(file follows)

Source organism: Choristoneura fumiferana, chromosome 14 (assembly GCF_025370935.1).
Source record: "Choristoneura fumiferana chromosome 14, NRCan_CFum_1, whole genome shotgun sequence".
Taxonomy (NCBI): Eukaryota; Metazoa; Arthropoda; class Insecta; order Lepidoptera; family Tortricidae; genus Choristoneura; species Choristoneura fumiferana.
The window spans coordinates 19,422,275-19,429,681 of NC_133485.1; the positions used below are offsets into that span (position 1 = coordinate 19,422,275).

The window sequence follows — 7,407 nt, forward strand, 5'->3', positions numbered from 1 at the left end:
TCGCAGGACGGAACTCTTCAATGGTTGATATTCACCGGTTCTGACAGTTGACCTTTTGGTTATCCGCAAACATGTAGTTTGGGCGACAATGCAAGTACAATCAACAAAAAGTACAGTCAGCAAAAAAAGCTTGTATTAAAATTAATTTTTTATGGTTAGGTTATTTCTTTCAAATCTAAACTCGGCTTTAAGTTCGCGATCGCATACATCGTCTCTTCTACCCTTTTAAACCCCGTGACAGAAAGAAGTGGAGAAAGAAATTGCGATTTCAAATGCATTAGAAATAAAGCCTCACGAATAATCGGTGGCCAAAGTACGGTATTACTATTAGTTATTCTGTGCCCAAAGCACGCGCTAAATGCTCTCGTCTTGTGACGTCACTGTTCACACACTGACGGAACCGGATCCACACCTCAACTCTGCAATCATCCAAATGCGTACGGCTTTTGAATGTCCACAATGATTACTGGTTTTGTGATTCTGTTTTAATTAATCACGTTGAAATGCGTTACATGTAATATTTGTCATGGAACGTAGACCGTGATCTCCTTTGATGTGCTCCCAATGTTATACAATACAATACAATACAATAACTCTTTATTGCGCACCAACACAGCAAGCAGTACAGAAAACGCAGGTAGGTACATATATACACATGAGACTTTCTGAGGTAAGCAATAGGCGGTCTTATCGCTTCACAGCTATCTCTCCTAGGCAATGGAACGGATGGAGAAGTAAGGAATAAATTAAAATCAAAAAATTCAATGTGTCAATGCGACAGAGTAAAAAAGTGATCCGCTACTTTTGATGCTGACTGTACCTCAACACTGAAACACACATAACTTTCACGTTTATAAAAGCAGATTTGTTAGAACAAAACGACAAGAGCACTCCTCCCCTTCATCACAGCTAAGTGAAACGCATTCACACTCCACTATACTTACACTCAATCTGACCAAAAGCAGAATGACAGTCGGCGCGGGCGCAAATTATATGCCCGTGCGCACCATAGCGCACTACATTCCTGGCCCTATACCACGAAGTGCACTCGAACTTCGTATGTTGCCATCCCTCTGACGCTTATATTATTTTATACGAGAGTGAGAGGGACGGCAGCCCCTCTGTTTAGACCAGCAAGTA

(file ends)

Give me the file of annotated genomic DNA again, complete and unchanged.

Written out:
Source organism: Choristoneura fumiferana, chromosome 14 (assembly GCF_025370935.1).
Source record: "Choristoneura fumiferana chromosome 14, NRCan_CFum_1, whole genome shotgun sequence".
Taxonomy (NCBI): Eukaryota; Metazoa; Arthropoda; class Insecta; order Lepidoptera; family Tortricidae; genus Choristoneura; species Choristoneura fumiferana.
The window spans coordinates 19,422,275-19,429,681 of NC_133485.1; the positions used below are offsets into that span (position 1 = coordinate 19,422,275).

The window sequence follows — 7,407 nt, forward strand, 5'->3', positions numbered from 1 at the left end:
TCGCAGGACGGAACTCTTCAATGGTTGATATTCACCGGTTCTGACAGTTGACCTTTTGGTTATCCGCAAACATGTAGTTTGGGCGACAATGCAAGTACAATCAACAAAAAGTACAGTCAGCAAAAAAAGCTTGTATTAAAATTAATTTTTTATGGTTAGGTTATTTCTTTCAAATCTAAACTCGGCTTTAAGTTCGCGATCGCATACATCGTCTCTTCTACCCTTTTAAACCCCGTGACAGAAAGAAGTGGAGAAAGAAATTGCGATTTCAAATGCATTAGAAATAAAGCCTCACGAATAATCGGTGGCCAAAGTACGGTATTACTATTAGTTATTCTGTGCCCAAAGCACGCGCTAAATGCTCTCGTCTTGTGACGTCACTGTTCACACACTGACGGAACCGGATCCACACCTCAACTCTGCAATCATCCAAATGCGTACGGCTTTTGAATGTCCACAATGATTACTGGTTTTGTGATTCTGTTTTAATTAATCACGTTGAAATGCGTTACATGTAATATTTGTCATGGAACGTAGACCGTGATCTCCTTTGATGTGCTCCCAATGTTATACAATACAATACAATACAATAACTCTTTATTGCGCACCAACACAGCAAGCAGTACAGAAAACGCAGGTAGGTACATATATACACATGAGACTTTCTGAGGTAAGCAATAGGCGGTCTTATCGCTTCACAGCTATCTCTCCTAGGCAATGGAACGGATGGAGAAGTAAGGAATAAATTAAAATCAAAAAATTCAATGTGTCAATGCGACAGAGTAAAAAAGTGATCCGCTACTTTTGATGCTGACTGTACCTCAACACTGAAACACACATAACTTTCACGTTTATAAAAGCAGATTTGTTAGAACAAAACGACAAGAGCACTCCTCCCCTTCATCACAGCTAAGTGAAACGCATTCACACTCCACTATACTTACACTCAATCTGACCAAAAGCAGAATGACAGTCGGCGCGGGCGCAAATTATATGCCCGTGCGCACCATAGCGCACTACATTCCTGGCCCTATACCACGAAGTGCACTCGAACTTCGTATGTTGCCATCCCTCTGACGCTTATATTATTTTATACGAGAGTGAGAGGGACGGCAGCCCCTCTGTTTAGACCAGCAAGTA